Before WFH Humanitarian Aid Program donations began in Zambia, children in the African country would regularly suffer from acute bleeds which greatly impacted their quality of life. Bleeds led to missed school, and in many cases, a parent had to quit their job to take care of the child full time. Now, the situation has completely changed for many children with a bleeding disorder, and they now have a chance at a more normal life. This dramatic change has been made possible by donated factor, and also by donated non-factor replacement therapy—both of which are being provided in Zambia by the WFH Humanitarian Aid Program.
“We’ve seen a tremendous progress in the management of patients with hemophilia,” explains Uzima Chirwa, MD, who worked as a physician at the University Teaching Hospital in Lusaka, Zambia. He says that children who are put on a prophylaxis program rarely have acute bleeds. Constance Phiri—the mother of Gift, a boy with hemophilia—also has praise for the Program. She says that prophylaxis has allowed her son to go to school and play with his friends like other boys. In her words: “We want to give a big thank you to the [WFH Humanitarian Aid Program for the] treatment products that donors have given to us.”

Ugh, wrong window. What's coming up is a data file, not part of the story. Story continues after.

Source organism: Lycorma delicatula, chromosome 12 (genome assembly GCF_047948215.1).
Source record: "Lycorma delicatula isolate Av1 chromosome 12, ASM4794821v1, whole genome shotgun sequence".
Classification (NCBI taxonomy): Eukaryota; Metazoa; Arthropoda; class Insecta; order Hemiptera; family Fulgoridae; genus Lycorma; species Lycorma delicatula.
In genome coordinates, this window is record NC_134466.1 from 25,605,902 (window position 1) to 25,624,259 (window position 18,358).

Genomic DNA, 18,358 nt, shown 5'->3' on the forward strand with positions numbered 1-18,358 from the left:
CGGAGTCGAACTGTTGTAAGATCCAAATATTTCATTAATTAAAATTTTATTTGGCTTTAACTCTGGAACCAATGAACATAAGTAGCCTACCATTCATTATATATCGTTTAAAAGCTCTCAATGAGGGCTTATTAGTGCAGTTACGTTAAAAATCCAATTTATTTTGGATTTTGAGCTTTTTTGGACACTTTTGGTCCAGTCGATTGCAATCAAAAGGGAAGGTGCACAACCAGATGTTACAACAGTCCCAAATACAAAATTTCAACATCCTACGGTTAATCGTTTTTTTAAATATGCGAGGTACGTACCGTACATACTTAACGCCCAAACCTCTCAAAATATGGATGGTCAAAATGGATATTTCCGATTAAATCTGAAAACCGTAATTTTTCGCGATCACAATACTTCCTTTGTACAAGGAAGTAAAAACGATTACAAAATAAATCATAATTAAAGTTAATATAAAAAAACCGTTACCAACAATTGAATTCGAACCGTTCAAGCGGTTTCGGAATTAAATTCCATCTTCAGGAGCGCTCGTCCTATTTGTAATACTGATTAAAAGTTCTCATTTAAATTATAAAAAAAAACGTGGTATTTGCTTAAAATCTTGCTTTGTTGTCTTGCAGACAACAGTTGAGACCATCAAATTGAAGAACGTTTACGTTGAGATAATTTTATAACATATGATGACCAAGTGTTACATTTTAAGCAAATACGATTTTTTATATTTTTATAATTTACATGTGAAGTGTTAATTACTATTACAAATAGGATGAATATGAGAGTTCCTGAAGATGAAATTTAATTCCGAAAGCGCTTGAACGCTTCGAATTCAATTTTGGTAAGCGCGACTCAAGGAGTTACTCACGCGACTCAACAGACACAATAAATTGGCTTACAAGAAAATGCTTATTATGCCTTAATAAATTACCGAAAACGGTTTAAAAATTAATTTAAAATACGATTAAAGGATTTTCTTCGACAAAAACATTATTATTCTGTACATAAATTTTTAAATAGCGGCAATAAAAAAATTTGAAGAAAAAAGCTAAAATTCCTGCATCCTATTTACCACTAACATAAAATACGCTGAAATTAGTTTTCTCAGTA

To read about how donated factor has made a difference in Zambia, click here.
In 2020, the WFH Humanitarian Aid Program worked with the Haemophilia Foundation of Zambia—the local national member organization (NMO)—to deliver over 1.25 million IUs of factor to local hospitals. In 2020 and in the first six months of 2021, 37,800 mg of non-factor replacement therapy were donated by the Program.
To find out more about the WFH Humanitarian Aid Program, click here.